Colic is most common in newborns up to 3months of age and is characterized by excessive and inconsolable crying that cannot be attributable to other causes such as hunger or neglect.
Colic is most often related to food sensitivities, especially from dairy. Babies suffering from infantile colic are usually crying excessively because of pain from gas, bloating and indigestion. Colic is treatable and there is lots that the mom can do to help!
Easy Tips To Try At Home:
Breastfeeding mothers with colicky babies should avoid dairy and eliminate other common allergens from their diet. This may include soy, corn, wheat/gluten, and tomatoes/’nightshades’. Other foods that should be avoided are broccoli/cauliflower/cruciferous vegetables, coffee, garlic and spicy foods as these may also aggravate infant colic. If you have already been tested for food sensitivities, you should continue to avoid any foods that you are sensitive to, as your child may be reacting to these foods as well.
Make a tea with equal parts of any of the following dry herbs – Chamomile, fennel, licorice root, lemon balm. Add 1tsp of tea mixture to 1cup of boiling water and let steep for 10 minutes. Drink 1 cup 3-5x/day. These herbs contain ‘carminatives’, plant constituents that reduce gas and painful digestive cramping. Carminatives are passed through your breast milk to your baby, helping to ease their colic pain. *Always consult with your naturopathic doctor before taking herbal remedies when pregnant or breastfeeding.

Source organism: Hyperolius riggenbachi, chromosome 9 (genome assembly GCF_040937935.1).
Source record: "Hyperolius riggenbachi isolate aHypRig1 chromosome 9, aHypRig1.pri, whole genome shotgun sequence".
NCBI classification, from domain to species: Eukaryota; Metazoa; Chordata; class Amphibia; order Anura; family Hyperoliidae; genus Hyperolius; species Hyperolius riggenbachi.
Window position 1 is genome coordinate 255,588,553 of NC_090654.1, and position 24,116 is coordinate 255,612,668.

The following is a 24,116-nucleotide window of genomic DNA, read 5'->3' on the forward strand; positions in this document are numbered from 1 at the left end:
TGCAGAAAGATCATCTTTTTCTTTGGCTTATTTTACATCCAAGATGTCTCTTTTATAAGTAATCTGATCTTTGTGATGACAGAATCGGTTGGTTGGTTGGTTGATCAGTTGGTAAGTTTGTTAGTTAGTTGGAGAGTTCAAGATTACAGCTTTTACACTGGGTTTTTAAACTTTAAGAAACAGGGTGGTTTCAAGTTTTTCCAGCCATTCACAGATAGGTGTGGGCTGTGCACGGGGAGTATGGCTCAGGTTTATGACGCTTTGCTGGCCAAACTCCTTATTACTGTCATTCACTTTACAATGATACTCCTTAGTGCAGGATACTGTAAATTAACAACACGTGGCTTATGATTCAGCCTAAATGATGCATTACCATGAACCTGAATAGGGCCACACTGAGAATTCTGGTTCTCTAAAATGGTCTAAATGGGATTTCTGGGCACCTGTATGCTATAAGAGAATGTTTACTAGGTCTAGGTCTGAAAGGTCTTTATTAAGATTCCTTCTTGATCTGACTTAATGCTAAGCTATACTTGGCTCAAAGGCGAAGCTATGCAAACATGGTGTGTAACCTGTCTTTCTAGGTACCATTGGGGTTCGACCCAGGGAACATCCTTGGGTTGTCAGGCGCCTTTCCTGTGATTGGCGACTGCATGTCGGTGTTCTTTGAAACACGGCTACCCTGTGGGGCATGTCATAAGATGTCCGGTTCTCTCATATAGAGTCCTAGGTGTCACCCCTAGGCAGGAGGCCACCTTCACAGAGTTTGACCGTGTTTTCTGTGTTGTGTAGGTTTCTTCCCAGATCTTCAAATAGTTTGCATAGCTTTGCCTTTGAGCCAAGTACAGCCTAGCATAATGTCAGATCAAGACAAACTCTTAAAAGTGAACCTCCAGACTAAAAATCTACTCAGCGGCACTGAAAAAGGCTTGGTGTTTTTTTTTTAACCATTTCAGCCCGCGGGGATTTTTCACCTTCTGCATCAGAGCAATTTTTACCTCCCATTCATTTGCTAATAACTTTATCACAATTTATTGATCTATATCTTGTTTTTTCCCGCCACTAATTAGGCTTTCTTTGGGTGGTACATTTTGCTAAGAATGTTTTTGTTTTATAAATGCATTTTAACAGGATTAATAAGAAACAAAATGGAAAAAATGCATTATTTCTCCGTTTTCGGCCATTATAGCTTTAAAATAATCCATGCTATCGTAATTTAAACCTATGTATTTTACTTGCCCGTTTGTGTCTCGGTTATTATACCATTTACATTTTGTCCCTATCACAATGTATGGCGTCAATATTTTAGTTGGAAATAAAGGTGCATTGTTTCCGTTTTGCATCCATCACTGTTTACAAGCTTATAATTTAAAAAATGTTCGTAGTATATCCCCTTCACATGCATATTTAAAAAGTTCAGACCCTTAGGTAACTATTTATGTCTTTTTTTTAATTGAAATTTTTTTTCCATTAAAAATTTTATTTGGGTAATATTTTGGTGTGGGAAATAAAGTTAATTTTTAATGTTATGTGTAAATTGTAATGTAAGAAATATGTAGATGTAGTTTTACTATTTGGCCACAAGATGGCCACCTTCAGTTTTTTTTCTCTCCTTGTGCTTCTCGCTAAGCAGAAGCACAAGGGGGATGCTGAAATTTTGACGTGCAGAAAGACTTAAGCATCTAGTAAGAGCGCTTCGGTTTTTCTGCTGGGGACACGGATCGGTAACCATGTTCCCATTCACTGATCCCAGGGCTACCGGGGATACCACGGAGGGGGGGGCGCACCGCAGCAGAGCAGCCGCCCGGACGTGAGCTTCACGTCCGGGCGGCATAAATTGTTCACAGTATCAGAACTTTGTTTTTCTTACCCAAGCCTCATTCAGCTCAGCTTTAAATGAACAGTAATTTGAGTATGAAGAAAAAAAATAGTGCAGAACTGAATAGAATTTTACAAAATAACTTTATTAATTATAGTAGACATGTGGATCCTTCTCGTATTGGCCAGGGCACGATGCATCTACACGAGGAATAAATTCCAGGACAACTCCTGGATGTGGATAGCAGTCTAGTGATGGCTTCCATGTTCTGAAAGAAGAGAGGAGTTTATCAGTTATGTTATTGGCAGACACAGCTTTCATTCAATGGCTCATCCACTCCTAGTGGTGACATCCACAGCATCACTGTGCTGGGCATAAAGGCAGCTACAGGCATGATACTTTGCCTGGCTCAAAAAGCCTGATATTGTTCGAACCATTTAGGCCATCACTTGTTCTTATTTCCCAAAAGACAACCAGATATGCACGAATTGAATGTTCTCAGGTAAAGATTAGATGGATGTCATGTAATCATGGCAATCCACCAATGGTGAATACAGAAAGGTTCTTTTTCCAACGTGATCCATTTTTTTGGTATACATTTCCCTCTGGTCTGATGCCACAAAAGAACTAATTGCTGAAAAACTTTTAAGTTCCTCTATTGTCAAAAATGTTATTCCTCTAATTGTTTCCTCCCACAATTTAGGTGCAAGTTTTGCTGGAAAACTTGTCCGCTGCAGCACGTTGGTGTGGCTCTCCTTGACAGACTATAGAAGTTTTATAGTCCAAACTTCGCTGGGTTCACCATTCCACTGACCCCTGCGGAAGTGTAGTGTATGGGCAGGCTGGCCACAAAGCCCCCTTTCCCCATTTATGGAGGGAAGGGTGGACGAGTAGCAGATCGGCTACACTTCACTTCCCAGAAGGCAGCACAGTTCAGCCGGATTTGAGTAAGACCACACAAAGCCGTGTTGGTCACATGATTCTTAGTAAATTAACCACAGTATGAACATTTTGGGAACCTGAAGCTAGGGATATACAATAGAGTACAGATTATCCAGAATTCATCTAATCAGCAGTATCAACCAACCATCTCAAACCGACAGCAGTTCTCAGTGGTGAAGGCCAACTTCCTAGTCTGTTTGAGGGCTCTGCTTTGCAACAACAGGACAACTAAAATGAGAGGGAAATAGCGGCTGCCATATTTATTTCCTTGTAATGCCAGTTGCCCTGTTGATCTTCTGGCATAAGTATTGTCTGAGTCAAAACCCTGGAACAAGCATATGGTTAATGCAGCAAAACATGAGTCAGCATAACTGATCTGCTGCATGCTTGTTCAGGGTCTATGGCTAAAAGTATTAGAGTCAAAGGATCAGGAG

In 2 Tablespoons of a carrier oil (vegetable oil, olive oil, coconut oil, castor oil), add 1 drop each of peppermint oil, fennel oil, and chamomile oil. Mix well and rub a small amount onto your baby’s belly in a clockwise, circular motion. This can be done several times per day, especially when the child is crying and in pain as this will ease the passage of any gas and relax cramping of the colon.
While these treatments can be very helpful for babies with colic, always get your child assessed first by a qualified health care practitioner to rule out any other causes of inconsolable crying.
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